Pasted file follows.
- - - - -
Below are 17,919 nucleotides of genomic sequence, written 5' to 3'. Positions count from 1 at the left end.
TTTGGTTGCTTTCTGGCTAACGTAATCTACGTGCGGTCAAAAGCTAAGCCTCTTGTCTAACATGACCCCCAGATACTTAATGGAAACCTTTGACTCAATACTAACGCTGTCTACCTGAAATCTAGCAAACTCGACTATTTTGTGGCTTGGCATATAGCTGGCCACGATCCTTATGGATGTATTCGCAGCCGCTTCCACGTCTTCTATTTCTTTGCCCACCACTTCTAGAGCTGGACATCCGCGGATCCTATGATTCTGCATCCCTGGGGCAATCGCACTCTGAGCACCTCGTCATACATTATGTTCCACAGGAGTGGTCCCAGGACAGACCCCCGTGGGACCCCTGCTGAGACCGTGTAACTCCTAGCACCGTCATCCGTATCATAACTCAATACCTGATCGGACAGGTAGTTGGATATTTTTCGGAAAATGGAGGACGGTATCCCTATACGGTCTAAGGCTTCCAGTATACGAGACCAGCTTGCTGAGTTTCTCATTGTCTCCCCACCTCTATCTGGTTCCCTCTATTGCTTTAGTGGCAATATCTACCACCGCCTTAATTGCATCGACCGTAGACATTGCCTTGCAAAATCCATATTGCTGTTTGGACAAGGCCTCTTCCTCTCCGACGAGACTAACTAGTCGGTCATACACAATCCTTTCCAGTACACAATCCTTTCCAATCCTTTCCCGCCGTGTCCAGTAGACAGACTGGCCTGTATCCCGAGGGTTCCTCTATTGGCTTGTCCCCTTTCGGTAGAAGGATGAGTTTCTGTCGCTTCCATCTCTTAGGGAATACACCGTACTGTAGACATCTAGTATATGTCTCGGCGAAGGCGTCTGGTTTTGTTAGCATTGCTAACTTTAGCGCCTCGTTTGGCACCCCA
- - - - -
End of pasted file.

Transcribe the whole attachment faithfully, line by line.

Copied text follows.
Below are 17,919 nucleotides of genomic sequence, written 5' to 3'. Positions count from 1 at the left end.
TTTGGTTGCTTTCTGGCTAACGTAATCTACGTGCGGTCAAAAGCTAAGCCTCTTGTCTAACATGACCCCCAGATACTTAATGGAAACCTTTGACTCAATACTAACGCTGTCTACCTGAAATCTAGCAAACTCGACTATTTTGTGGCTTGGCATATAGCTGGCCACGATCCTTATGGATGTATTCGCAGCCGCTTCCACGTCTTCTATTTCTTTGCCCACCACTTCTAGAGCTGGACATCCGCGGATCCTATGATTCTGCATCCCTGGGGCAATCGCACTCTGAGCACCTCGTCATACATTATGTTCCACAGGAGTGGTCCCAGGACAGACCCCCGTGGGACCCCTGCTGAGACCGTGTAACTCCTAGCACCGTCATCCGTATCATAACTCAATACCTGATCGGACAGGTAGTTGGATATTTTTCGGAAAATGGAGGACGGTATCCCTATACGGTCTAAGGCTTCCAGTATACGAGACCAGCTTGCTGAGTTTCTCATTGTCTCCCCACCTCTATCTGGTTCCCTCTATTGCTTTAGTGGCAATATCTACCACCGCCTTAATTGCATCGACCGTAGACATTGCCTTGCAAAATCCATATTGCTGTTTGGACAAGGCCTCTTCCTCTCCGACGAGACTAACTAGTCGGTCATACACAATCCTTTCCAGTACACAATCCTTTCCAATCCTTTCCCGCCGTGTCCAGTAGACAGACTGGCCTGTATCCCGAGGGTTCCTCTATTGGCTTGTCCCCTTTCGGTAGAAGGATGAGTTTCTGTCGCTTCCATCTCTTAGGGAATACACCGTACTGTAGACATCTAGTATATGTCTCGGCGAAGGCGTCTGGTTTTGTTAGCATTGCTAACTTTAGCGCCTCGTTTGGCACCCCA